Three old men, of whom one had a bad reputation, came one day to Abba Achilles.
The first asked him, “Father, make me a fishing-net.”
“I will not make you one,” he replied.
Then the second said, “Of your charity make one, so that we may have a souvenir of you in the monastery.”
But he said, “I do not have time.”
Then the third one, who had a bad reputation, said, “Make me a fishing-net, so that I may have something from your hands, Father.”
Abba Achilles answered him at once, “For you, I will make one.”
Then the two other old men asked him privately, “Why did you not want to do what we asked you, but you promised to do what he asked?”
The old man gave them this answer, “I told you I would not make one, and you were not disappointed, since you thought that I had no time. But if I had not made one for him, he would have said, ‘The old man has heard about my sin, and that is why he does not want to make me anything,’ and so our relationship would have broken down. But now I have cheered his soul, so that he will not be overcome with grief.”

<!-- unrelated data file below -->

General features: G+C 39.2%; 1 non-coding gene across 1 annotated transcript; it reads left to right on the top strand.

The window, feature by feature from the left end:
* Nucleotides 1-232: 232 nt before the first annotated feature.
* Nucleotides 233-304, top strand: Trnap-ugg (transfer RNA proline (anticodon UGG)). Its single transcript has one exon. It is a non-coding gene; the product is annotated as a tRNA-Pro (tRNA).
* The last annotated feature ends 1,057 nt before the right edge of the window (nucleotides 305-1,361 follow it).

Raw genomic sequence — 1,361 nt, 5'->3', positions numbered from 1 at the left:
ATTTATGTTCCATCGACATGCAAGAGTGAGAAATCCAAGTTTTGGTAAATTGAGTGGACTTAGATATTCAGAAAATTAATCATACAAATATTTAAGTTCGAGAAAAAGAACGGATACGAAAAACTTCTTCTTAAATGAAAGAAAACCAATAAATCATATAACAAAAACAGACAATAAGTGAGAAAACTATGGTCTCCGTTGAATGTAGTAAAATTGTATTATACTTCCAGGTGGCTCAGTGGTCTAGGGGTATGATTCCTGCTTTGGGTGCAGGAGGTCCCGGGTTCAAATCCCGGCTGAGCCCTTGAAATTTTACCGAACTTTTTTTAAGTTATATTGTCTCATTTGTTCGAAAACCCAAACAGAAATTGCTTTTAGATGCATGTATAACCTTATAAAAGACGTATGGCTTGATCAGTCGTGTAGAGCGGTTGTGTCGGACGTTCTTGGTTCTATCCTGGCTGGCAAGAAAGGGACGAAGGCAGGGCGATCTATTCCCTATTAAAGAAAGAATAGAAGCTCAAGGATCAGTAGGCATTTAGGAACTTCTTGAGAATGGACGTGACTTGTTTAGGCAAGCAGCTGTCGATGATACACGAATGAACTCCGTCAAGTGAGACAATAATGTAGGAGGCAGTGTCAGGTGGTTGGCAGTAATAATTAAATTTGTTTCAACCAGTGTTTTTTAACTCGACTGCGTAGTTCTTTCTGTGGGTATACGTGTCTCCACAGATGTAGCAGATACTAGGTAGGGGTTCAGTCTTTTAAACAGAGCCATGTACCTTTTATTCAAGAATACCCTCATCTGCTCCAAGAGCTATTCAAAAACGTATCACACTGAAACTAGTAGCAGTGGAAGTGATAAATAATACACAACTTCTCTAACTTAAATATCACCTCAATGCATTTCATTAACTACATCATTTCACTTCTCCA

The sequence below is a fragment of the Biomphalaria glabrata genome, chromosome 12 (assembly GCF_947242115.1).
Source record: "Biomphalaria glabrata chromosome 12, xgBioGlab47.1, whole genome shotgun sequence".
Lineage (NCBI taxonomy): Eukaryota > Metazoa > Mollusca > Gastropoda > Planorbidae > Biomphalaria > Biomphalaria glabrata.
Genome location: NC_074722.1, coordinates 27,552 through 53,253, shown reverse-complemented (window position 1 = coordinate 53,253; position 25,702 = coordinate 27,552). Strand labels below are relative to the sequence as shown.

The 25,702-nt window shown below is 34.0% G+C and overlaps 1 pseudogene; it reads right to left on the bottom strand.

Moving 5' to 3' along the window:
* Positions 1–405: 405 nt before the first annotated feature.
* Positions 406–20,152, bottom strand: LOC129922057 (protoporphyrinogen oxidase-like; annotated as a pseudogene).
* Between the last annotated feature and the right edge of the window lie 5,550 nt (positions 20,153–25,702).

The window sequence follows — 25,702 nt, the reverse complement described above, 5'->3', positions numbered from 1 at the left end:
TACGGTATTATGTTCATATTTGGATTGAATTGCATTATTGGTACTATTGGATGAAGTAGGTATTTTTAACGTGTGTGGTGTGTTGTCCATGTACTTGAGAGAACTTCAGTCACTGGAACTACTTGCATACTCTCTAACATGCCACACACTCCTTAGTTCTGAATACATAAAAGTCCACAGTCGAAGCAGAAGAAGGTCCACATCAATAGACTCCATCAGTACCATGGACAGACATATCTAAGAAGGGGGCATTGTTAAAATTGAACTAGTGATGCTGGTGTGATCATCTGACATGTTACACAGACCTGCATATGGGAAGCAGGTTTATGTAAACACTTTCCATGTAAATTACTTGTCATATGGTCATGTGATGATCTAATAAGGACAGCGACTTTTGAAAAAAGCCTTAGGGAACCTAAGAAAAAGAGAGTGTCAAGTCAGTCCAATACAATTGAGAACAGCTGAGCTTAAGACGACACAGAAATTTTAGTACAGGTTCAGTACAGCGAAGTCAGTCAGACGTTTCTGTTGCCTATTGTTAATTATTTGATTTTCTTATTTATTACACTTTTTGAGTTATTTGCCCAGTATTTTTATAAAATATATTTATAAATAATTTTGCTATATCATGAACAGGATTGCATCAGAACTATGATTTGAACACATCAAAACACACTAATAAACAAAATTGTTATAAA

Many ancient short stories seem to follow this tripartite structure of two rejections and a final acceptance. The legends of St. Christopher (the dog-headed giant) and Justin the Philosopher follow the same structure. The former is trying to find the most powerful king to serve and the latter is trying to find the greatest philosophy.